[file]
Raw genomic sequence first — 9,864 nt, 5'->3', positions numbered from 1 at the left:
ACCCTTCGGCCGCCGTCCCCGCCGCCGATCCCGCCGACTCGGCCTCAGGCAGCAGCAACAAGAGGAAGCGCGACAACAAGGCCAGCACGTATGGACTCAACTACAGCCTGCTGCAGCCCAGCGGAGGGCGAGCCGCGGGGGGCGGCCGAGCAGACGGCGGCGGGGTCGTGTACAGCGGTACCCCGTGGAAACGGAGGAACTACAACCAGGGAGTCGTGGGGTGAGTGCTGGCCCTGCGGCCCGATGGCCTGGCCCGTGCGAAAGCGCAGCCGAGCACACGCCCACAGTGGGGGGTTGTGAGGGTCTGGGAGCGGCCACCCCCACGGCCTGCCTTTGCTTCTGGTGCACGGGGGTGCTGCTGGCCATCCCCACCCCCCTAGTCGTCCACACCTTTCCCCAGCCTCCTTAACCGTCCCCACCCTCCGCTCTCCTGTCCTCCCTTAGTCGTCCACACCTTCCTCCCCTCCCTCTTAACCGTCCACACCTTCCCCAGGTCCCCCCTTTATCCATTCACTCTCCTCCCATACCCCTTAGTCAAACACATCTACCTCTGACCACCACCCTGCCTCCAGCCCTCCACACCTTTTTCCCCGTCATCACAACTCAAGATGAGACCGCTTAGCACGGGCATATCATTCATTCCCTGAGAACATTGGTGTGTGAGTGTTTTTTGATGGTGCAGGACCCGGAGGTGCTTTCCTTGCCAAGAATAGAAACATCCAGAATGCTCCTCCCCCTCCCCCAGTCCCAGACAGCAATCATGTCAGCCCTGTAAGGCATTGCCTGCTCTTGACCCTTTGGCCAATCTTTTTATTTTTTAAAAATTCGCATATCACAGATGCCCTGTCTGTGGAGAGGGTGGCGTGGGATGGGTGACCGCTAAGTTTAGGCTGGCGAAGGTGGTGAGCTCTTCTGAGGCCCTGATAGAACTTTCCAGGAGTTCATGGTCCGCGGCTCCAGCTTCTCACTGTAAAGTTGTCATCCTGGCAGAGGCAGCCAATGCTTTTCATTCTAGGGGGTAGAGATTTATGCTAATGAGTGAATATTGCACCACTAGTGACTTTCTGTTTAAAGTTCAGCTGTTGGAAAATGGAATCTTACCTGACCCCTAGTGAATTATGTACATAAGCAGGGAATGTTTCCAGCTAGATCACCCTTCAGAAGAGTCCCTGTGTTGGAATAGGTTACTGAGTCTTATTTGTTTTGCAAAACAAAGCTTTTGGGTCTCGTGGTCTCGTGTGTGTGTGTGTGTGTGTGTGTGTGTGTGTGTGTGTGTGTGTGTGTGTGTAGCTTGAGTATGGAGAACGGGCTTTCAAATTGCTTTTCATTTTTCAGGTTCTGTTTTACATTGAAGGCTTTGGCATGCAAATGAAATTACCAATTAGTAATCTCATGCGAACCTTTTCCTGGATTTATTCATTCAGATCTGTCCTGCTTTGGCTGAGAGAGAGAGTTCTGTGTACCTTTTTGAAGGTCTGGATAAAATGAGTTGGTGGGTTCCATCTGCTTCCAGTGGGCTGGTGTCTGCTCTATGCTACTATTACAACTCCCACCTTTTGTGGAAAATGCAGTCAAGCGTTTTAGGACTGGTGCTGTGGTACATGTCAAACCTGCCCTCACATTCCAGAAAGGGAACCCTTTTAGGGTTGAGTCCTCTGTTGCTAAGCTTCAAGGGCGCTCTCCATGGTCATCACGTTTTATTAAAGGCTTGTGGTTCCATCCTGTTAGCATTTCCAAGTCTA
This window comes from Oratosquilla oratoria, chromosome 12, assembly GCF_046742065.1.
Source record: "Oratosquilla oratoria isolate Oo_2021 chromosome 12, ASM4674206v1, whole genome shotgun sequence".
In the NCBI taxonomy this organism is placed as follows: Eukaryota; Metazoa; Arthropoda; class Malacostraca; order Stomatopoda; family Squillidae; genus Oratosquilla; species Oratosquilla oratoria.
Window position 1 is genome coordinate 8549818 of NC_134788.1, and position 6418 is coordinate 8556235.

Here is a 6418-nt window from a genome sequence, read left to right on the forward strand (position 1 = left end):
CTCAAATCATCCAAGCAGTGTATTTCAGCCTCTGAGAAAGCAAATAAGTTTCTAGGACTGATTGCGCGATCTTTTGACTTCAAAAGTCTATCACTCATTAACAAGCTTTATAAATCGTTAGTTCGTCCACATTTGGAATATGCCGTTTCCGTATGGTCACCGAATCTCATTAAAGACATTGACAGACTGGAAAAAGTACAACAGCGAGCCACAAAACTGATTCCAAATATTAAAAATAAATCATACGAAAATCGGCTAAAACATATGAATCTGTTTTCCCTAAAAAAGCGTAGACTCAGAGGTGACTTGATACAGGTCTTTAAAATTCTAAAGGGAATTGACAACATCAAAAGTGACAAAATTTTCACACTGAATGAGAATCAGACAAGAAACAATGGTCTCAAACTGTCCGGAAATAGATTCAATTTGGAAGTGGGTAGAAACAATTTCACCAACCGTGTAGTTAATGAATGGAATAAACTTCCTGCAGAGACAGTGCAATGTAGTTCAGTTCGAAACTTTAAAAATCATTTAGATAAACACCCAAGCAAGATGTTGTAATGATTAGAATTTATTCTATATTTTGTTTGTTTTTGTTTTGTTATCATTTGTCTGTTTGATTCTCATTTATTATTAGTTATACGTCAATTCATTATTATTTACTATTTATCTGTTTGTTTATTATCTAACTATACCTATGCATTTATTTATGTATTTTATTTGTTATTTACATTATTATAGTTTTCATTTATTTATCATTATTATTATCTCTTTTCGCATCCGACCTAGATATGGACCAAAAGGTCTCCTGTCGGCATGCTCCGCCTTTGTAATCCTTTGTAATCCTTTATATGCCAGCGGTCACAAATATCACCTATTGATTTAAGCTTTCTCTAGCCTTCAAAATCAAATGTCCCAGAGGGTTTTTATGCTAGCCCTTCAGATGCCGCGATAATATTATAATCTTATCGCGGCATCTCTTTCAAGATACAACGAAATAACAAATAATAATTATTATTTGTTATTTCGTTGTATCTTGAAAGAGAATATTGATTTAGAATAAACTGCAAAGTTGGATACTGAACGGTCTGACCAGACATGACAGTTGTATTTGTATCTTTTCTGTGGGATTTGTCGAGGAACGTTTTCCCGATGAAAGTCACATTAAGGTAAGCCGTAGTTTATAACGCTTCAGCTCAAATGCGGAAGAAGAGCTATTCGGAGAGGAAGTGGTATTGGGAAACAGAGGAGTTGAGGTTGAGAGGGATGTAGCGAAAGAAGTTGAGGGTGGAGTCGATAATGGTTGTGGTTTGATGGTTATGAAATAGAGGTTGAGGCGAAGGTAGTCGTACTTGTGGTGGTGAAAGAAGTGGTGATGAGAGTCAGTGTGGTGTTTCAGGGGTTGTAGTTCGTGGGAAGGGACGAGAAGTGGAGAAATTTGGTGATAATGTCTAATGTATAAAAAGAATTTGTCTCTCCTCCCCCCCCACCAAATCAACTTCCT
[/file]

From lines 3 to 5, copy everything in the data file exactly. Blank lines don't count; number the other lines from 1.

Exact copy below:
This window comes from Oratosquilla oratoria, chromosome 12, assembly GCF_046742065.1.
Source record: "Oratosquilla oratoria isolate Oo_2021 chromosome 12, ASM4674206v1, whole genome shotgun sequence".
In the NCBI taxonomy this organism is placed as follows: Eukaryota; Metazoa; Arthropoda; class Malacostraca; order Stomatopoda; family Squillidae; genus Oratosquilla; species Oratosquilla oratoria.